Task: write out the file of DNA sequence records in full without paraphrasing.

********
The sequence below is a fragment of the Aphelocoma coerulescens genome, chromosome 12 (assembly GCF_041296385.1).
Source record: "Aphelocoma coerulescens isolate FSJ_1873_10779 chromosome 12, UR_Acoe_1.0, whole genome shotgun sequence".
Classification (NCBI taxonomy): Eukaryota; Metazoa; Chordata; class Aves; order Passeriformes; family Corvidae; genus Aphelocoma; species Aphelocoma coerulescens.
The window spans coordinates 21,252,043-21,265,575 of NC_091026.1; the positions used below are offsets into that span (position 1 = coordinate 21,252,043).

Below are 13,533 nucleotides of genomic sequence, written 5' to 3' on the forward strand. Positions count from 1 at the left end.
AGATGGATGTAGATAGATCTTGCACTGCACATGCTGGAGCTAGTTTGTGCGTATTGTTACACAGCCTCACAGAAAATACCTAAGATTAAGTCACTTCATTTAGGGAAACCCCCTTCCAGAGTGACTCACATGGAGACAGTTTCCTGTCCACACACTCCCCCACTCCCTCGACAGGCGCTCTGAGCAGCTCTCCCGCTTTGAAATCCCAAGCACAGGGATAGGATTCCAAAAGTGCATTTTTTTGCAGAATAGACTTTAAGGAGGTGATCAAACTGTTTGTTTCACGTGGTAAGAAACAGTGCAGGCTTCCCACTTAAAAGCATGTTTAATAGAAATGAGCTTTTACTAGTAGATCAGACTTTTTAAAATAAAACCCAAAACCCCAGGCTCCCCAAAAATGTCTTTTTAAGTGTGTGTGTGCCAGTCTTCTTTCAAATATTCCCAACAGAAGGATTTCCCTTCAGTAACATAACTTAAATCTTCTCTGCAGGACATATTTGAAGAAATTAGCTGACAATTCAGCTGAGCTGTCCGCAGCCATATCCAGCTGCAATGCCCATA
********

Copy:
The sequence below is a fragment of the Aphelocoma coerulescens genome, chromosome 12 (assembly GCF_041296385.1).
Source record: "Aphelocoma coerulescens isolate FSJ_1873_10779 chromosome 12, UR_Acoe_1.0, whole genome shotgun sequence".
Classification (NCBI taxonomy): Eukaryota; Metazoa; Chordata; class Aves; order Passeriformes; family Corvidae; genus Aphelocoma; species Aphelocoma coerulescens.
The window spans coordinates 21,252,043-21,265,575 of NC_091026.1; the positions used below are offsets into that span (position 1 = coordinate 21,252,043).

Below are 13,533 nucleotides of genomic sequence, written 5' to 3' on the forward strand. Positions count from 1 at the left end.
AGATGGATGTAGATAGATCTTGCACTGCACATGCTGGAGCTAGTTTGTGCGTATTGTTACACAGCCTCACAGAAAATACCTAAGATTAAGTCACTTCATTTAGGGAAACCCCCTTCCAGAGTGACTCACATGGAGACAGTTTCCTGTCCACACACTCCCCCACTCCCTCGACAGGCGCTCTGAGCAGCTCTCCCGCTTTGAAATCCCAAGCACAGGGATAGGATTCCAAAAGTGCATTTTTTTGCAGAATAGACTTTAAGGAGGTGATCAAACTGTTTGTTTCACGTGGTAAGAAACAGTGCAGGCTTCCCACTTAAAAGCATGTTTAATAGAAATGAGCTTTTACTAGTAGATCAGACTTTTTAAAATAAAACCCAAAACCCCAGGCTCCCCAAAAATGTCTTTTTAAGTGTGTGTGTGCCAGTCTTCTTTCAAATATTCCCAACAGAAGGATTTCCCTTCAGTAACATAACTTAAATCTTCTCTGCAGGACATATTTGAAGAAATTAGCTGACAATTCAGCTGAGCTGTCCGCAGCCATATCCAGCTGCAATGCCCATA